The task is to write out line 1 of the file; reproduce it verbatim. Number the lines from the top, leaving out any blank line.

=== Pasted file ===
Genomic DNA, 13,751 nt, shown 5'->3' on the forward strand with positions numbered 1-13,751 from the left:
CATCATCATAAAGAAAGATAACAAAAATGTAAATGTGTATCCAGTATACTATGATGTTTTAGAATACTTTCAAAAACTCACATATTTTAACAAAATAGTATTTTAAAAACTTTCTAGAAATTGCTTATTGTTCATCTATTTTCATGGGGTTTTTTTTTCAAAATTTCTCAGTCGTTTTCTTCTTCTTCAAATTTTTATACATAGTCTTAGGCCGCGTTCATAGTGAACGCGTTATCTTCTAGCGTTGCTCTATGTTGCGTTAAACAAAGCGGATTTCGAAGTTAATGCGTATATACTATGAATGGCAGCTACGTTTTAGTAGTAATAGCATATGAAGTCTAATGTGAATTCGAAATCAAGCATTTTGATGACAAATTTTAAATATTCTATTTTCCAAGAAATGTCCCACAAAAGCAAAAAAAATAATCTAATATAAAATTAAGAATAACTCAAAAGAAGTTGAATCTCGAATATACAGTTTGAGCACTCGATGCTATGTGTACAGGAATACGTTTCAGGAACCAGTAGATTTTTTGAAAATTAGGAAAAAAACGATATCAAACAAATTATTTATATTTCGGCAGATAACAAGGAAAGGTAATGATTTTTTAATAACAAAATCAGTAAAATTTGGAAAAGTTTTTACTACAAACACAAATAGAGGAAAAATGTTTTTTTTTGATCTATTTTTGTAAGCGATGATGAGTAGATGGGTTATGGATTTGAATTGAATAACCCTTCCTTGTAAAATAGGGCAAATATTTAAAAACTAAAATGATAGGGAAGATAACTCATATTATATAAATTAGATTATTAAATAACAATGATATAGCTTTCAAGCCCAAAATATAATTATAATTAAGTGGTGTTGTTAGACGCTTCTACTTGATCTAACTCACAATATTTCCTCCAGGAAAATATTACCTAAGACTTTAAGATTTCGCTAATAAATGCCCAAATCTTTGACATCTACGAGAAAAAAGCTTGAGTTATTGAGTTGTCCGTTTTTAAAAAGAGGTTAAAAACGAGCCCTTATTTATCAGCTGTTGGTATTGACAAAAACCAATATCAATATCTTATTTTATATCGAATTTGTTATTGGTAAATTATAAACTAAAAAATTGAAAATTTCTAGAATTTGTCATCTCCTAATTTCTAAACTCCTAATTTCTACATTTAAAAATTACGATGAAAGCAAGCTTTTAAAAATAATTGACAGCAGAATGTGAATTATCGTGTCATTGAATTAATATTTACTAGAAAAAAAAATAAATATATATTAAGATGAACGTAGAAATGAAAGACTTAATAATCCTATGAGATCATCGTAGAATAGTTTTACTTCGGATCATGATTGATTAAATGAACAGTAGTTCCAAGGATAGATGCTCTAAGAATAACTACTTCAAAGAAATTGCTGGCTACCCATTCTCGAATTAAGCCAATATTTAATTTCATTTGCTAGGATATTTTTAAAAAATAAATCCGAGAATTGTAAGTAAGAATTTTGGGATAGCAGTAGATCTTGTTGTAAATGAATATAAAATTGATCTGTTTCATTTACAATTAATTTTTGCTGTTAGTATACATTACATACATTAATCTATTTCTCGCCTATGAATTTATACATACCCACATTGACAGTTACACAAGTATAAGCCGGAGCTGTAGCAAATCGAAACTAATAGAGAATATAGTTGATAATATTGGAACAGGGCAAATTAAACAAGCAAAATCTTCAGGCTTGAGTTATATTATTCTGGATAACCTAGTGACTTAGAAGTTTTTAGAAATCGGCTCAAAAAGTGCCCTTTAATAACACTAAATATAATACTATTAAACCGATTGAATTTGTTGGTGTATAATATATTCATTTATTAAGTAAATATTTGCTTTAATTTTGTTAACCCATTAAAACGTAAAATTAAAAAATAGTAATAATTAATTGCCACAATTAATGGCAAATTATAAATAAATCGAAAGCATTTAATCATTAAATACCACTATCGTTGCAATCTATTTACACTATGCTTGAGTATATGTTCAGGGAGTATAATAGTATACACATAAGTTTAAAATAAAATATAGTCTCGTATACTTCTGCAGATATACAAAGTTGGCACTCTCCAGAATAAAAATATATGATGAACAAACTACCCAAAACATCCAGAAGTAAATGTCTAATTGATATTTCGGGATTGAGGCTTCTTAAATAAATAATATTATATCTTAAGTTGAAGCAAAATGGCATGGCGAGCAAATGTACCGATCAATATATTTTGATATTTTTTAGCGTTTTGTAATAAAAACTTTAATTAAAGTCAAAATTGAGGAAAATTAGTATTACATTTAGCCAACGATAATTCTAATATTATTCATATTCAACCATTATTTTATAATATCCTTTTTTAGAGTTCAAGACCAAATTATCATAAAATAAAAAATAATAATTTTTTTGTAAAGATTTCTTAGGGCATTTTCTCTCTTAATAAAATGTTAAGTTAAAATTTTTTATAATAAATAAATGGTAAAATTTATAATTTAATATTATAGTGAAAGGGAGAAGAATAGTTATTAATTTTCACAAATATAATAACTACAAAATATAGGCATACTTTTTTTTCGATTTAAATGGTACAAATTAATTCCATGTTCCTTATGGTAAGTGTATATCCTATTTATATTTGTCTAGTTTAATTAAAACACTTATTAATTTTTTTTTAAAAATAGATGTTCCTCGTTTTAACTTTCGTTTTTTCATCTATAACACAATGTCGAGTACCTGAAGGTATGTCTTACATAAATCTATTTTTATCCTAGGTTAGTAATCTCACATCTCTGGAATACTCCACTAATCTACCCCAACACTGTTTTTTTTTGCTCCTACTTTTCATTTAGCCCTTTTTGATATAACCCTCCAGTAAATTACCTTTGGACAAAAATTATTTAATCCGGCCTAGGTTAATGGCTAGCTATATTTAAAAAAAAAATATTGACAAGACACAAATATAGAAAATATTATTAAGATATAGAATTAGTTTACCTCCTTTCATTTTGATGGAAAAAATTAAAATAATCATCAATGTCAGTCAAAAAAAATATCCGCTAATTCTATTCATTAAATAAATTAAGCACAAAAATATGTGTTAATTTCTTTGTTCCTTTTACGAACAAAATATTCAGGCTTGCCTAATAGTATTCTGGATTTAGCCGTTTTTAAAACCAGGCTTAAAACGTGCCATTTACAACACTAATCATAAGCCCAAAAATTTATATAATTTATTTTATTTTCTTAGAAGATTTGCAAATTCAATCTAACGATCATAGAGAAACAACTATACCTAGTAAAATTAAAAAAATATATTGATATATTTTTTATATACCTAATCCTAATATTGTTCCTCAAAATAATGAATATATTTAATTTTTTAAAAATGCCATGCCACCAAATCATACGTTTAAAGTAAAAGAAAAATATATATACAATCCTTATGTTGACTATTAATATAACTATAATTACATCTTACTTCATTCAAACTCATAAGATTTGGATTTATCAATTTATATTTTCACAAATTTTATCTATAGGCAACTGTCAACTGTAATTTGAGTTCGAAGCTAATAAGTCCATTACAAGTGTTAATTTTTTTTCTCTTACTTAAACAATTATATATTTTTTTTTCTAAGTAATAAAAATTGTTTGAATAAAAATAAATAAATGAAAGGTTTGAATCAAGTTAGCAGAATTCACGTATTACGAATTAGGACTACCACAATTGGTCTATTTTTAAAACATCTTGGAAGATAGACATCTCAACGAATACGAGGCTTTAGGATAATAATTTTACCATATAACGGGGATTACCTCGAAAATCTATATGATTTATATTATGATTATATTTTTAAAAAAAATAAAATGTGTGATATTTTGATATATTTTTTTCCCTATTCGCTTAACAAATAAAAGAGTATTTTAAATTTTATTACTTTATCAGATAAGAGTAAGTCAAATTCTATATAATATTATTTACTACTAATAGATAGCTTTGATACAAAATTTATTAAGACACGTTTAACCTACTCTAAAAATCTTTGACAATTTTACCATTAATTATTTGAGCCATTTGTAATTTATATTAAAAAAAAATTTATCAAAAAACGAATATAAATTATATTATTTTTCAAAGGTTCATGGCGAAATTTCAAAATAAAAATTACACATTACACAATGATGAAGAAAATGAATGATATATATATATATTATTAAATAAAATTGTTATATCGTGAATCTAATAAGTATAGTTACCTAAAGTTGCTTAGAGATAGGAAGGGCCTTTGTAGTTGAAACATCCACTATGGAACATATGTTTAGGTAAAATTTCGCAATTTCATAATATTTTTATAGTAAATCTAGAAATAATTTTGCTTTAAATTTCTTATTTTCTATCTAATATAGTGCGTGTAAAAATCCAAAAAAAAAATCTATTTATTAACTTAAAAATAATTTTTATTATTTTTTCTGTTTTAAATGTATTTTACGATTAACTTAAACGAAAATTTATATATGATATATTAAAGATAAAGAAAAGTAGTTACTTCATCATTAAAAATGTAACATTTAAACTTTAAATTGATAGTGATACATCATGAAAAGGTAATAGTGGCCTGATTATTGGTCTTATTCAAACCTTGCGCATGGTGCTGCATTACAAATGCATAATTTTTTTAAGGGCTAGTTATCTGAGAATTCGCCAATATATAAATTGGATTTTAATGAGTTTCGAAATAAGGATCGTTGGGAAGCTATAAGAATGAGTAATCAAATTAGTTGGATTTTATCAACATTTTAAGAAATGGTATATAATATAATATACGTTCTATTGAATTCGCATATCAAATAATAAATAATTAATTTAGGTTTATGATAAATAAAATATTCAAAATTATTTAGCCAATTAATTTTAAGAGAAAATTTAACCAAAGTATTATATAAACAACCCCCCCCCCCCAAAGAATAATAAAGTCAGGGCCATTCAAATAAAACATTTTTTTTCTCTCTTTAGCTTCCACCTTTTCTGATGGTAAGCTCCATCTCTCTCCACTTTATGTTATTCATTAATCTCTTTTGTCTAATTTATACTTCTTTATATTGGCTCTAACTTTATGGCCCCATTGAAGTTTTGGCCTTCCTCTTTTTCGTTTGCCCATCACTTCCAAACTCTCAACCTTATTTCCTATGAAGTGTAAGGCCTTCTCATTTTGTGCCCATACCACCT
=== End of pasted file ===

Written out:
Genomic DNA, 13,751 nt, shown 5'->3' on the forward strand with positions numbered 1-13,751 from the left: